Towards zero bugs

Jonathan on March 17, 2019

I am on a personal and professional mission to write bug-free code. Software with zero bugs may seem like an ambitious goal. Over time, defects in... [Read Full]
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You made a logic error in your code:

if (hidden) { show(); } else { hide(); }.

I think you meant the opposite.

Also software that is decently complex will always have bugs. Don't get me wrong, you get better at identifying common causalities over time as you have shown here, but given sufficient complexity, you will eventually have bugs. It's just entropy at work.

 

Thanks for your very insightful comment!

Software, by default, grows complex and chaotic as it develops and evolves. Like a living organism, I think software requires constant action to maintain it and keep it functioning well.

One of my hopes is that we as developers will continue to build upon a body of wisdom and expertise grounded in real-world experience. This shared knowledge will boost every developer's ability to manage the complexity, reduce the chaos and (perhaps) one day eliminate all the bugs!

 

Hewwo, pwease change

- if (hidden) { show(); } else { hide(); }
+ if (hidden) { hide(); } else { show(); }`.

if hidden is the current state.
OR, if hidden is desired state, change

- if (!hidden) { show(); } else { hide(); }
+ if (!hidden) { hide(); } else { show(); }

You didn't flip the cases when negating the predicate.

Stylistically I would ofc prefer one of:

if (hidden) show()
else hide()

or

hidden ? show() : hide()

for a better signal/noise ratio (which makes bugs more evident)

 

Off by one errors: The loop that you indicated (for (let i = 0; i < 10; i++)) actually does run 10 iterations (index 0 to 9).

Values vs. references: This was a huge issue for me for the first couple years of programming. Languages like JavaScript where the pass-by-value for PoD/pass-by-reference for objects is not obvious to a beginner doesn't help either. If you have a reference and you need a unique copy, but your object is made up of a bunch of references itself and those all need to be copies, things get hairy really quickly. I prefer "dumb" languages like C for this reason. Everything is a copy unless otherwise specified as a pointer, so you don't have to waste any brainpower trying to figure out whether something is a reference or a copy.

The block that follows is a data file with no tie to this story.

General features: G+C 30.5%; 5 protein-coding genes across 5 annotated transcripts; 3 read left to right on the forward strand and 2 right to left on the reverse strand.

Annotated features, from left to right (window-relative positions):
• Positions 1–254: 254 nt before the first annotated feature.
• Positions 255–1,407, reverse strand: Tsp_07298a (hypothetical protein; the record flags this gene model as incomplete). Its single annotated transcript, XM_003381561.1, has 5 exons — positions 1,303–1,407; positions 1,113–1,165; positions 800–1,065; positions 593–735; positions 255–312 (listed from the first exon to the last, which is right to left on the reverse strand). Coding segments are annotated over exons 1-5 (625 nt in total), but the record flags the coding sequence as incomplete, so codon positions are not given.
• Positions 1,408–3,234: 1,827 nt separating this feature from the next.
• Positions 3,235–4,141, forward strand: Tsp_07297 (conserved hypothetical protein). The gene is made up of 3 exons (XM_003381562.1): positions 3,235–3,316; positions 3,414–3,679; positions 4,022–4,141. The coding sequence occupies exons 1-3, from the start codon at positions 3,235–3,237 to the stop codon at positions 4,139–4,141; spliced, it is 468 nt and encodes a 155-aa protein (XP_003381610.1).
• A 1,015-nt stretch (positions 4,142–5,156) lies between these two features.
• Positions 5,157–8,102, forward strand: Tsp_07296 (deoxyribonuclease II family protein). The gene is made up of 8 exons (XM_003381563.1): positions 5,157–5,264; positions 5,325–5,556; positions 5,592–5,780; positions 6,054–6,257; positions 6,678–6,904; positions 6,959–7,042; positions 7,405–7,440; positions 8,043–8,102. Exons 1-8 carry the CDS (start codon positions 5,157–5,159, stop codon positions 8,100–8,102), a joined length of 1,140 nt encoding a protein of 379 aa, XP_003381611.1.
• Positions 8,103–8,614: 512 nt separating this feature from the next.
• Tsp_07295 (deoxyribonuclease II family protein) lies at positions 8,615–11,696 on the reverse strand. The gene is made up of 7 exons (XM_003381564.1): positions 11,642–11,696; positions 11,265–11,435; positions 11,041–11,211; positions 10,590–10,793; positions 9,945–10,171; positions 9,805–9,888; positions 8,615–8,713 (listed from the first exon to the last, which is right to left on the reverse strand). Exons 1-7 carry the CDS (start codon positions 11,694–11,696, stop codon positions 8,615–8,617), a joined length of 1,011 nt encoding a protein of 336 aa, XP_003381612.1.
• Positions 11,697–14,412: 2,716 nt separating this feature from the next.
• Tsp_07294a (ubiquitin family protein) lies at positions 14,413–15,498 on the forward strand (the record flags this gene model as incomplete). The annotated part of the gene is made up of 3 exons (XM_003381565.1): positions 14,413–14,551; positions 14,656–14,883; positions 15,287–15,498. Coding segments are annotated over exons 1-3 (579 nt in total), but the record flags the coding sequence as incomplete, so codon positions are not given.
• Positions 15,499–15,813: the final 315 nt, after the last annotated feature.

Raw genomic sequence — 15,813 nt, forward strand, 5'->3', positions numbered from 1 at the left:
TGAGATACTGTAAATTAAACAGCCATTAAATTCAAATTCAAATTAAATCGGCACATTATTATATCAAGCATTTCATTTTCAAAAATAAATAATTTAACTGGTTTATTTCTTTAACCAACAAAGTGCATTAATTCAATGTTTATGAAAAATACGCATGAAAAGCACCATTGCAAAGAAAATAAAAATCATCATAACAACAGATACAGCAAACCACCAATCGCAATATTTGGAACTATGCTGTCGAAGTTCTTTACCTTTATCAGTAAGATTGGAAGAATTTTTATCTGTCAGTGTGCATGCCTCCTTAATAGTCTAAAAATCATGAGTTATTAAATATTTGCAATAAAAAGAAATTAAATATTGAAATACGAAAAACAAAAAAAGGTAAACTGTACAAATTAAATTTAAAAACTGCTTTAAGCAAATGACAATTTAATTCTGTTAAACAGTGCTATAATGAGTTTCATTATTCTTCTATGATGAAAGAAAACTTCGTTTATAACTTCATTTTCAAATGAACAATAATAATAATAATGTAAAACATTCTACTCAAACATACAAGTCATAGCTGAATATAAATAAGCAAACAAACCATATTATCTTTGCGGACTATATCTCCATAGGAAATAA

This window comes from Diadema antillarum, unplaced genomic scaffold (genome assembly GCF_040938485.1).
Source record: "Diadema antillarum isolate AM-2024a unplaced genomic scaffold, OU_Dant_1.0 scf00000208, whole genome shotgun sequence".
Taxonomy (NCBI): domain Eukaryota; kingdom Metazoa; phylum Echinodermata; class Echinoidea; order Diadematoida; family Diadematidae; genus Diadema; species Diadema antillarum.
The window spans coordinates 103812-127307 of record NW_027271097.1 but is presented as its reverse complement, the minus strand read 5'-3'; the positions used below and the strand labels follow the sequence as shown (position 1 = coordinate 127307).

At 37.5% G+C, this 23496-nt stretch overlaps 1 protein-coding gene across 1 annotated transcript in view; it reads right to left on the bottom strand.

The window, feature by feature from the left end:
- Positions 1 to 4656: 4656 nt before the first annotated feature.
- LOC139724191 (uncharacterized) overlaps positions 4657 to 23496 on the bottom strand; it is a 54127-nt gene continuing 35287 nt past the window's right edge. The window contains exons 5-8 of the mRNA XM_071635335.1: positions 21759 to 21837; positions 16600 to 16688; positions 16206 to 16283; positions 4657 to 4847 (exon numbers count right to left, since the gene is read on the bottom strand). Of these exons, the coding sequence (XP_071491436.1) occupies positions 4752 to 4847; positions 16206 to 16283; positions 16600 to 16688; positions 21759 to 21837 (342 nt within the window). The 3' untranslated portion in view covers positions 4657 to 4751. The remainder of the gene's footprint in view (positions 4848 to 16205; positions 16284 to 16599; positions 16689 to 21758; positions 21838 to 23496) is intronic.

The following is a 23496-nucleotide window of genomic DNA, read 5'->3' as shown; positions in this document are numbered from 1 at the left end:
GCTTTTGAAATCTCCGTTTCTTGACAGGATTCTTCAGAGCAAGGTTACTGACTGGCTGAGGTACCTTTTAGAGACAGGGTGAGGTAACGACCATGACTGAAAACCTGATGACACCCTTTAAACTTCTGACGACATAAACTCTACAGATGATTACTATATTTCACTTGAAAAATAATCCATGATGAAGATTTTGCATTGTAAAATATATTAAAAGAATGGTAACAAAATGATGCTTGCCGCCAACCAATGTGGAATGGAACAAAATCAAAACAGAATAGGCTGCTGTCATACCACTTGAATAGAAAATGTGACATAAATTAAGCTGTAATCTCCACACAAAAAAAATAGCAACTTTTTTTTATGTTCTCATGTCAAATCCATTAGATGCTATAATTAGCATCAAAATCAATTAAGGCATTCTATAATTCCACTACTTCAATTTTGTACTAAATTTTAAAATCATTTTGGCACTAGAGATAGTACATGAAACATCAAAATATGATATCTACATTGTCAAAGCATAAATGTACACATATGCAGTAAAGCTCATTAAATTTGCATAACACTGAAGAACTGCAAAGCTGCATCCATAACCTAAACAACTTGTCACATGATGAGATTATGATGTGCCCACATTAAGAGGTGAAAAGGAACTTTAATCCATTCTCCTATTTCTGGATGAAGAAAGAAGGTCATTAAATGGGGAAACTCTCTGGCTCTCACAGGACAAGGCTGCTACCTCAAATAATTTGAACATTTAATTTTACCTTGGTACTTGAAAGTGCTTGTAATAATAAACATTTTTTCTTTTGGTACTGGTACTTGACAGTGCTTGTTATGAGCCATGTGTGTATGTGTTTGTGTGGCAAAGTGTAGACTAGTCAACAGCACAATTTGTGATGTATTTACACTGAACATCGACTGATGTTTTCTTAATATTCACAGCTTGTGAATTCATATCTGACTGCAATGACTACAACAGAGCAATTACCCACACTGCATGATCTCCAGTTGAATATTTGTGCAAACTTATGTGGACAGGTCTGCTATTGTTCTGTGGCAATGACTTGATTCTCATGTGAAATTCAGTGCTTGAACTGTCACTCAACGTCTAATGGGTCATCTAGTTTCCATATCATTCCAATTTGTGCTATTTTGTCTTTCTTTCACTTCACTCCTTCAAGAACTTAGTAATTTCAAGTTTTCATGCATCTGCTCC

Thanks for identifying the error in the ‘off by one’ code. I have corrected the error.

 

Nice post Jonathan!

Linting and static type checking definitely remove a chunk of these issues

I'm trying to remember for C#, there was a tool that would check for potential memory leaks that wasn't the memory profiler. The name is escaping me at the moment.

As well for C# async/await, setting ConfigureAwait(false). Where I used to work we create a rule using the Roslyn compiler to check for this.

Anyways, looking forward to your next post!

 

Great post, Jonathan. Zero-defect software is a worthwhile goal (one that I've been pursuing for the last couple of years).

Here's my code review checklist.

We've been using this checklist at my work for a couple of years and it really works for us. We find a only a handful of minor errors in production each year (which is a fraction of what we found before we used this checklist).

Watts Humphrey published extensively zero-defect software. I wrote a summary here.

But, even if you don't want anything to do with PSP (and most people don't), chapter 8 of PSP: A Self-Improvement Process for Software Engineers lays out the economic case for producing high quality software. Spoiler: it's almost always worth the effort for software that's going to be around for a long time.